It’s November again.
The weather is getting colder, leaves are falling down from trees, your parents keep calling you to make sure you bought a plane ticket back home for the holidays and — most notably — Thanksgiving is just around the corner.
(Un)affectionately known for tense reunions with extended family and slightly heated political conversations, Thanksgiving doesn’t have the best reputation.
Political discourse aside, this holiday can be insufferable for a lot of people, but not many people talk about how difficult this day is for people suffering with eating disorders.
As far as American holidays go, this is arguably the most centered around food. Turkey, gravy, mac’n’cheese, stuffing and pumpkin pie. Fasting all day until dinner starts at 4 p.m. Gorging on food then joking about how you’ll need to work it all off the next day.
The entire day is about food.
Things like big family dinners, cooking for hours and feeling full of decadent food can be fun or nostalgic for many people (that’s why we keep doing this every year).
But Thanksgiving is often a nightmare for someone struggling with food.
If pre-meal anxiety is bad for someone on normal days, Thanksgiving dinner seems almost impossible.
If you have an eating disorder, chances are you’re already working out a game-plan for the big day. It’s a good idea to head into the holiday knowing how you can best support yourself, so I recommend researching tips on how to survive the holiday and gathering coping skills that can help you out.
And if you don’t have a treatment team, the National Eating Disorder Association helpline is another great resource for support.
But for those with loved ones who suffer from an eating disorder, it might be hard to figure out where you can help out.
If you are spending Thanksgiving with someone who struggles with food, I would highly recommend educating yourself on eating disorders and learning how you can be of support.
In my experience, talking to someone about my eating disorder can be incredibly anxiety-provoking, especially when I am asking for meal support from a loved one — it's often hard to detail what I want from family or friends. So I’ve compiled a list of what I’ve found helpful from my support system that I hope can help others get through the holiday.
Here's some advice on how to help your loved ones through Thanksgiving.
Stray away from body comments
If you’re seeing a friend or family for the first time in a while, don’t comment on weight gain or loss — you might not know the full story.
Avoid making body comments about yourself, too. Lamenting the weight you might gain from eating a big dinner not only hurts your own self esteem, it makes those around you think about their own bodies in a negative light.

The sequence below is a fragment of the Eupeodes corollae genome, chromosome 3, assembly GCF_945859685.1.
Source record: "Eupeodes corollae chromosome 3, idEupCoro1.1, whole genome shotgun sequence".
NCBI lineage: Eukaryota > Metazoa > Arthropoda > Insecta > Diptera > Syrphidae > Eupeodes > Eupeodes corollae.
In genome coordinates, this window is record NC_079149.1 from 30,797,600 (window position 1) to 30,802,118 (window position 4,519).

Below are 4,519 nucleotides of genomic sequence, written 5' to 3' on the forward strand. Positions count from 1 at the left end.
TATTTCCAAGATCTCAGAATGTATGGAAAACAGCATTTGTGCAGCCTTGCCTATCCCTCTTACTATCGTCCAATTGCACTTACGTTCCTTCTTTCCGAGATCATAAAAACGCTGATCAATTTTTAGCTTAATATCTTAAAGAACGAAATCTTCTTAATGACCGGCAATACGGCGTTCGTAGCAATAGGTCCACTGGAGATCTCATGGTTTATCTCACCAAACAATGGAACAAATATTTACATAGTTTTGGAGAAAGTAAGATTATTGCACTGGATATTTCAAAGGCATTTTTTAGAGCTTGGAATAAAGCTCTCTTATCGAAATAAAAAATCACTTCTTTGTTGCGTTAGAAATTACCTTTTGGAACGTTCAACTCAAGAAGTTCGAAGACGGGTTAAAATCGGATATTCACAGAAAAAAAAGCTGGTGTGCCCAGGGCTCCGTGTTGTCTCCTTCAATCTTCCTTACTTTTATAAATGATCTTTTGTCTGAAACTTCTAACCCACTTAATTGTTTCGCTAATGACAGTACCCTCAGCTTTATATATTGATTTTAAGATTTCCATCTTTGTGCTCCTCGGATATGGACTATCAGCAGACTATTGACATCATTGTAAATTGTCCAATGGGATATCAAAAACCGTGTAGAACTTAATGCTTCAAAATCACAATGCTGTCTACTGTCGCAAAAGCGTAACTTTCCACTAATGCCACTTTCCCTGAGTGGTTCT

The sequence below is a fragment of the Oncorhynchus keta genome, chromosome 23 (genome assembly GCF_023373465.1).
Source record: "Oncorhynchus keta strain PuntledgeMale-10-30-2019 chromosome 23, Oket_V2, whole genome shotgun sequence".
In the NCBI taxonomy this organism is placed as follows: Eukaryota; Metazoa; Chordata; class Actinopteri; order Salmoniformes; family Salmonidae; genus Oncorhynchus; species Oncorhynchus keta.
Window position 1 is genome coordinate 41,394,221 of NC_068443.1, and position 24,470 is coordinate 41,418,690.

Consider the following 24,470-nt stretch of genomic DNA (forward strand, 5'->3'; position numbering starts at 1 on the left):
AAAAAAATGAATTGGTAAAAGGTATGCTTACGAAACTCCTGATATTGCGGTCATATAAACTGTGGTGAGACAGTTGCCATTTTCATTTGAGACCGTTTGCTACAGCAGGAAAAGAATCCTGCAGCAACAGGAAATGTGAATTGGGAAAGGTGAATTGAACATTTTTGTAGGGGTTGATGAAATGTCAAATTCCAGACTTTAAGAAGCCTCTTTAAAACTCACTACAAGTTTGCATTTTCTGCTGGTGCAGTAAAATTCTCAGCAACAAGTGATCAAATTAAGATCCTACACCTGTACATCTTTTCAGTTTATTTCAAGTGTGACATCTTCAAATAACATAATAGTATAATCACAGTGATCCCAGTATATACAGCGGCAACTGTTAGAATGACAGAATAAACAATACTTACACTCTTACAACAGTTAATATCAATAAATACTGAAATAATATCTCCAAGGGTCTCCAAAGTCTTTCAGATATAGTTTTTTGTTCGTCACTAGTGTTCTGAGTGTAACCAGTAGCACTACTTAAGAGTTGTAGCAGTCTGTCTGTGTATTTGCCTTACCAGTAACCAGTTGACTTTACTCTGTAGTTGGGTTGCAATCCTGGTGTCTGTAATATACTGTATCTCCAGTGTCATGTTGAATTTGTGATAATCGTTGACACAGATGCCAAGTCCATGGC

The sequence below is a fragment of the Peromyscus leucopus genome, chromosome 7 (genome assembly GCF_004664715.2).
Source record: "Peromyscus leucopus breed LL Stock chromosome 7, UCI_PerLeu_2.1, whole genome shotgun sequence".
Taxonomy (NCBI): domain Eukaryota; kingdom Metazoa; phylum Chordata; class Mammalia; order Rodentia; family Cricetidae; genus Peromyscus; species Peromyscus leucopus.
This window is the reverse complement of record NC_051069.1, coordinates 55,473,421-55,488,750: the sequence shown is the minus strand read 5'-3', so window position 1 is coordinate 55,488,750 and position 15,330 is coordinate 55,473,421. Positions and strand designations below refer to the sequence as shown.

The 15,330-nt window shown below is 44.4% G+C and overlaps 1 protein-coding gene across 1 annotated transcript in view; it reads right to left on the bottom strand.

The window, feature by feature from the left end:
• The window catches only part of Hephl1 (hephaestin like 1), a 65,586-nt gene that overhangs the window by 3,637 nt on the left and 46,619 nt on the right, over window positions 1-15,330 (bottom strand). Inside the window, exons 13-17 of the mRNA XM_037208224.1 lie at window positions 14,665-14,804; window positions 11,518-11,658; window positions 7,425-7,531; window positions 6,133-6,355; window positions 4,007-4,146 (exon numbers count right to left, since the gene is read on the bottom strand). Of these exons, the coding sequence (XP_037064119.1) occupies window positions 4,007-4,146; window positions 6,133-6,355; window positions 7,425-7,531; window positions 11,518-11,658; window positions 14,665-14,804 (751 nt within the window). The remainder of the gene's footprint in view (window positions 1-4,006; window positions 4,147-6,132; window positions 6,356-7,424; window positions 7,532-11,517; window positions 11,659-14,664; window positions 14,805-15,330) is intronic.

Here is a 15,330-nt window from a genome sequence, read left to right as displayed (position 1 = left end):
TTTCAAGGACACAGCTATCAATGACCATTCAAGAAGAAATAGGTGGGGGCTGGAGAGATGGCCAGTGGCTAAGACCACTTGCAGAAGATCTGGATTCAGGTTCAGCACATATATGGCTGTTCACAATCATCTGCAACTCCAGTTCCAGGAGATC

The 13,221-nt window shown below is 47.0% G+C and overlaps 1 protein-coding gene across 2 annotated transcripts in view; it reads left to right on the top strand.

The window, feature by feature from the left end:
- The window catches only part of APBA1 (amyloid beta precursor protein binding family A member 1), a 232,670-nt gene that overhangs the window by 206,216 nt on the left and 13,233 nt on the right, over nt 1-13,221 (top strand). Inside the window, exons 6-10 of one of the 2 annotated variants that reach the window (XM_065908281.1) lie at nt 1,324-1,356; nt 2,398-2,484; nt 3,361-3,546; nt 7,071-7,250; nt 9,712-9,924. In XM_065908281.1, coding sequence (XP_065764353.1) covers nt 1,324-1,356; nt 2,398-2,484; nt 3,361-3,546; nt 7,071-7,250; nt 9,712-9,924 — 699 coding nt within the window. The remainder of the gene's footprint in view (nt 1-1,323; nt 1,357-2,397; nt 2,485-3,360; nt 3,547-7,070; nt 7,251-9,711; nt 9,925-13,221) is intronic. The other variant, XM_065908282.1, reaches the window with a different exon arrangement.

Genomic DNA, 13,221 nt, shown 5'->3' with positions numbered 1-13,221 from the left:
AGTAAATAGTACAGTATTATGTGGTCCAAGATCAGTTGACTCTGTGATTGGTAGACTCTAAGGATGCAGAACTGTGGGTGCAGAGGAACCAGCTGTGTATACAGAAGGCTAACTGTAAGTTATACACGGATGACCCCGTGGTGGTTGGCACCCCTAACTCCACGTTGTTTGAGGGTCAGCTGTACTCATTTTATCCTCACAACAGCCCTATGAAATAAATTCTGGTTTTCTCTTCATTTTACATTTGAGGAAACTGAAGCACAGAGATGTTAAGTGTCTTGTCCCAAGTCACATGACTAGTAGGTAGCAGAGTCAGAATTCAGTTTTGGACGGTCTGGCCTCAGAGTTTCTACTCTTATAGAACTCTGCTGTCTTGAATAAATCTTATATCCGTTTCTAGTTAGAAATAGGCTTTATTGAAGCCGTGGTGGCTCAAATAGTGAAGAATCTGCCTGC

Avoid food judgment
There doesn’t have to be morality assigned to food groups. All foods fit in a balanced diet. It’s really not helpful to say you feel “guilty” for eating dessert or getting seconds.
Also don’t drone on about the calories in a dish or complain about how long it’ll take you to work off dessert. These comments can be incredibly harmful to someone in recovery.
Don’t skip meals
Avoiding food before the “big meal” isn’t healthy or practical for anyone, but especially for someone in eating disorder recovery. If you’re celebrating the holiday with someone who struggles with food, you can support them by treating the day as any other, eating breakfast and lunch as usual so as to not build up dinner as a huge event and add to any pre-meal stress.
It might be tempting to hover, constantly checking in with your loved one, watching everything they eat or taking note of their every move. But this behavior just brings attention to their food.
Be available to help out in ways they ask for, but try not to be a helicopter-helper. Give your loved one some space to breathe and support themself.
Ask how you can help
When in doubt, just ask. Not everyone who struggles with food wants the same support so go ahead and ask your loved one what they would appreciate in terms of meal support.
To those dreading Thanksgiving this year, I see you and I want to let you know it’s going to be ok — we can get through the day together.
And to everyone planning to spend the holiday with a loved one who may be struggling with food, I hope you take some of my advice and make an effort to support your friends and family.
Emma Sells is the Multimedia Editor for The Beacon and can be reached at firstname.lastname@example.org.
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